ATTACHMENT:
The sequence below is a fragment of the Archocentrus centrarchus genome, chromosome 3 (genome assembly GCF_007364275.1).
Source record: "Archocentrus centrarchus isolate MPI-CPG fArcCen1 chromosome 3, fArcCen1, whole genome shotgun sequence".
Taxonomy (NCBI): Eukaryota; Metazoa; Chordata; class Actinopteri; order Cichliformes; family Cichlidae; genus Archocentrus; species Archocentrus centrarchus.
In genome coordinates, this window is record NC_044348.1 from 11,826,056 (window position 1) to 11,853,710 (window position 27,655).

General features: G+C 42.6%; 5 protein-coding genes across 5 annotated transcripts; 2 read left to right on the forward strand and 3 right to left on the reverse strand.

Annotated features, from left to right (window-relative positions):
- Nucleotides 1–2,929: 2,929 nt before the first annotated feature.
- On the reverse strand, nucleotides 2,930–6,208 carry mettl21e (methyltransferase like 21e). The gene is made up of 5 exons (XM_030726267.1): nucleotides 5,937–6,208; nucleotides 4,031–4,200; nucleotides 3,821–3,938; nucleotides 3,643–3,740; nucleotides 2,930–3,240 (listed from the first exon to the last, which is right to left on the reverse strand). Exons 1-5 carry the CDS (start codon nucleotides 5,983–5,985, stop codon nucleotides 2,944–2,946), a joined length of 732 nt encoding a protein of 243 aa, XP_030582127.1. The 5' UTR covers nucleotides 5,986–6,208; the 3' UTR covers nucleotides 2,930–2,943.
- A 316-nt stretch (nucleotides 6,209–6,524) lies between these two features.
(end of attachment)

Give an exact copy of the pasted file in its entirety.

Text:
The sequence below is a fragment of the Archocentrus centrarchus genome, chromosome 3 (genome assembly GCF_007364275.1).
Source record: "Archocentrus centrarchus isolate MPI-CPG fArcCen1 chromosome 3, fArcCen1, whole genome shotgun sequence".
Taxonomy (NCBI): Eukaryota; Metazoa; Chordata; class Actinopteri; order Cichliformes; family Cichlidae; genus Archocentrus; species Archocentrus centrarchus.
In genome coordinates, this window is record NC_044348.1 from 11,826,056 (window position 1) to 11,853,710 (window position 27,655).

General features: G+C 42.6%; 5 protein-coding genes across 5 annotated transcripts; 2 read left to right on the forward strand and 3 right to left on the reverse strand.

Annotated features, from left to right (window-relative positions):
- Nucleotides 1–2,929: 2,929 nt before the first annotated feature.
- On the reverse strand, nucleotides 2,930–6,208 carry mettl21e (methyltransferase like 21e). The gene is made up of 5 exons (XM_030726267.1): nucleotides 5,937–6,208; nucleotides 4,031–4,200; nucleotides 3,821–3,938; nucleotides 3,643–3,740; nucleotides 2,930–3,240 (listed from the first exon to the last, which is right to left on the reverse strand). Exons 1-5 carry the CDS (start codon nucleotides 5,983–5,985, stop codon nucleotides 2,944–2,946), a joined length of 732 nt encoding a protein of 243 aa, XP_030582127.1. The 5' UTR covers nucleotides 5,986–6,208; the 3' UTR covers nucleotides 2,930–2,943.
- A 316-nt stretch (nucleotides 6,209–6,524) lies between these two features.